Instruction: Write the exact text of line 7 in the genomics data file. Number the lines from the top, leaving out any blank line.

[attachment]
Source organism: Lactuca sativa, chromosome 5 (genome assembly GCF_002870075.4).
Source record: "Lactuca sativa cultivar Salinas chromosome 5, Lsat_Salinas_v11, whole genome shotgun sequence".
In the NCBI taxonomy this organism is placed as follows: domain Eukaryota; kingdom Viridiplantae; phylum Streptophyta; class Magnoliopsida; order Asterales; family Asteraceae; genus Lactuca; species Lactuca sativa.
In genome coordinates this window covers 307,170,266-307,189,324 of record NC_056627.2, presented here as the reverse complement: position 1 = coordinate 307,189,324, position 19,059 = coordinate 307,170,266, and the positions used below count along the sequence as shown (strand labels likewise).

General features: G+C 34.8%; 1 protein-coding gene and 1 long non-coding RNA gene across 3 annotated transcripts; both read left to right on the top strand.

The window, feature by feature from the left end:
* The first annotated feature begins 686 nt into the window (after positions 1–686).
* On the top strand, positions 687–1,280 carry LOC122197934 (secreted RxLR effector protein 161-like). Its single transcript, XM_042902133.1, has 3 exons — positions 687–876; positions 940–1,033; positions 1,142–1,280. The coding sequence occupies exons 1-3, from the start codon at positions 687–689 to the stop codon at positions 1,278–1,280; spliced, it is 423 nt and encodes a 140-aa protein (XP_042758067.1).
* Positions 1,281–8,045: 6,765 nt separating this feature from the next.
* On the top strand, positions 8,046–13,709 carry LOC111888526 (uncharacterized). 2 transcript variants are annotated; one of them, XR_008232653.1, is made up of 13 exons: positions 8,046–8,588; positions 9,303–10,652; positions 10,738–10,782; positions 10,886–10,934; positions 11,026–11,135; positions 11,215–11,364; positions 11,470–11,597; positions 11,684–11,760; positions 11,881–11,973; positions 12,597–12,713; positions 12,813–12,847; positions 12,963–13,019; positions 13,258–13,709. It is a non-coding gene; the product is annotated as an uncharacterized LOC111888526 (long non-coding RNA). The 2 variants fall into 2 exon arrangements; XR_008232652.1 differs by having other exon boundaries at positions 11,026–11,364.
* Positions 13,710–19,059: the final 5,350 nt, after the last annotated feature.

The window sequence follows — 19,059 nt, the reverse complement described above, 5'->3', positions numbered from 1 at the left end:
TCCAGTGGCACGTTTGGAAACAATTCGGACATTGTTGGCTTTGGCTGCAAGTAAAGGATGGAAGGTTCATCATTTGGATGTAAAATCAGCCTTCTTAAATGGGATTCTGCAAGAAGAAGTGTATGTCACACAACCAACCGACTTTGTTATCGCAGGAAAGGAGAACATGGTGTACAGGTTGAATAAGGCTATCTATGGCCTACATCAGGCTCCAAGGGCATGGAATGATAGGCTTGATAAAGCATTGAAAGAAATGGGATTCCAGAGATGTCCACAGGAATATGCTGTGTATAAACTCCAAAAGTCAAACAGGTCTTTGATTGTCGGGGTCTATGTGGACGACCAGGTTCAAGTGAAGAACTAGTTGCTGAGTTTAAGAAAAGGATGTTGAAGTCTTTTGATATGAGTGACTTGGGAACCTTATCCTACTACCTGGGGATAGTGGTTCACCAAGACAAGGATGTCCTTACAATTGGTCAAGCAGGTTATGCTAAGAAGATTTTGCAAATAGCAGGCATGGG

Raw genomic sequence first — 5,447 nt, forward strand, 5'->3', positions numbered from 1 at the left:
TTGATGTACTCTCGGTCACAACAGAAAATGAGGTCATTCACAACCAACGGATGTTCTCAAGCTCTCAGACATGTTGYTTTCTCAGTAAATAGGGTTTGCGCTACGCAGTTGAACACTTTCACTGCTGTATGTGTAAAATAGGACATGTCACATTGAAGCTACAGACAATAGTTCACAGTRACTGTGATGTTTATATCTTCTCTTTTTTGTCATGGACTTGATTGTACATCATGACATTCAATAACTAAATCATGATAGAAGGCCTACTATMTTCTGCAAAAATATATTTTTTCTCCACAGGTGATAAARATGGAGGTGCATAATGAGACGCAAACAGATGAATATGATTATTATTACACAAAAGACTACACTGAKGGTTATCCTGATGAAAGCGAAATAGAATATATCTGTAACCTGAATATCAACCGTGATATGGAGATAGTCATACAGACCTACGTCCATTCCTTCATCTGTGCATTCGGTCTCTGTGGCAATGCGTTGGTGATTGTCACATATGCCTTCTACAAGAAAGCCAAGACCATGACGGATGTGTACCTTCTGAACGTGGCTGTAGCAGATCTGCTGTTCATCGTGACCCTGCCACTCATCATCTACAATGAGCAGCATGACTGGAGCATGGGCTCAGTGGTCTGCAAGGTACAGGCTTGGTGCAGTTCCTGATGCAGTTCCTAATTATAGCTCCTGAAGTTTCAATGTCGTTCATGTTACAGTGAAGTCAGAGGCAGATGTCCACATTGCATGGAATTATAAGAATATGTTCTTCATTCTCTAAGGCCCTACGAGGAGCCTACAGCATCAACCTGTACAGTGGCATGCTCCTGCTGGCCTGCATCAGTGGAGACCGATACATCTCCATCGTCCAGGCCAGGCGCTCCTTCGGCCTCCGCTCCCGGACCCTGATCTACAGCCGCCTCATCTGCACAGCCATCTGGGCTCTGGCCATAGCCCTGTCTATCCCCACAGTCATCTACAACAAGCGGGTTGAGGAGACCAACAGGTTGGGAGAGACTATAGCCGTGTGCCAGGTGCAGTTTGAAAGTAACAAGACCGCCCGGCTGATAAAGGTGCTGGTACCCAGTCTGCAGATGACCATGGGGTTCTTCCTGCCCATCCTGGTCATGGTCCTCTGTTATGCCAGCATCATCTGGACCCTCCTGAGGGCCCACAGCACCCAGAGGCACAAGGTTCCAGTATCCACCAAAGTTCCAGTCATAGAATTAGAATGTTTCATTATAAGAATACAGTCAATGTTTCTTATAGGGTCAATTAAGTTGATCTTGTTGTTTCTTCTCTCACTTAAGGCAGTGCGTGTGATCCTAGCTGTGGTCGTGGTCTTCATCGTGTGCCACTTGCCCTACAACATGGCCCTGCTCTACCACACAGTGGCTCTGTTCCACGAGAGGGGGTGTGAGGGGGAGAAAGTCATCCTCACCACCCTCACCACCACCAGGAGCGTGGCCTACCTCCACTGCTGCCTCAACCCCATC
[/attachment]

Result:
* The first annotated feature begins 686 nt into the window (after positions 1–686).